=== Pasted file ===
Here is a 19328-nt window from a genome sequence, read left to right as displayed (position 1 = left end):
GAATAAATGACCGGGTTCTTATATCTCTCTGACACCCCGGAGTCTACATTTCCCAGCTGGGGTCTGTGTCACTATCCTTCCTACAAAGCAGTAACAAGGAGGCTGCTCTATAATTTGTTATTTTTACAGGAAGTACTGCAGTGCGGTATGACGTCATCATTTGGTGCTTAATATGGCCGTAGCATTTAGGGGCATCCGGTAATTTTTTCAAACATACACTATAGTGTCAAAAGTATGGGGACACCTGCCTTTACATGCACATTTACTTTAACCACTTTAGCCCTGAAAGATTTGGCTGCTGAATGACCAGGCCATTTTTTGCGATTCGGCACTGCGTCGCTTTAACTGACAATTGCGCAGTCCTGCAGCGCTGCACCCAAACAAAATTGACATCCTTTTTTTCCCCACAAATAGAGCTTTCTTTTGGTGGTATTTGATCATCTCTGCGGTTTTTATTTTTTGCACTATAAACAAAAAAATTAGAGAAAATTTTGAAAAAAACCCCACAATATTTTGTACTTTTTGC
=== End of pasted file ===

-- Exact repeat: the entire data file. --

Here is a 19328-nt window from a genome sequence, read left to right as displayed (position 1 = left end):
GAATAAATGACCGGGTTCTTATATCTCTCTGACACCCCGGAGTCTACATTTCCCAGCTGGGGTCTGTGTCACTATCCTTCCTACAAAGCAGTAACAAGGAGGCTGCTCTATAATTTGTTATTTTTACAGGAAGTACTGCAGTGCGGTATGACGTCATCATTTGGTGCTTAATATGGCCGTAGCATTTAGGGGCATCCGGTAATTTTTTCAAACATACACTATAGTGTCAAAAGTATGGGGACACCTGCCTTTACATGCACATTTACTTTAACCACTTTAGCCCTGAAAGATTTGGCTGCTGAATGACCAGGCCATTTTTTGCGATTCGGCACTGCGTCGCTTTAACTGACAATTGCGCAGTCCTGCAGCGCTGCACCCAAACAAAATTGACATCCTTTTTTTCCCCACAAATAGAGCTTTCTTTTGGTGGTATTTGATCATCTCTGCGGTTTTTATTTTTTGCACTATAAACAAAAAAATTAGAGAAAATTTTGAAAAAAACCCCACAATATTTTGTACTTTTTGC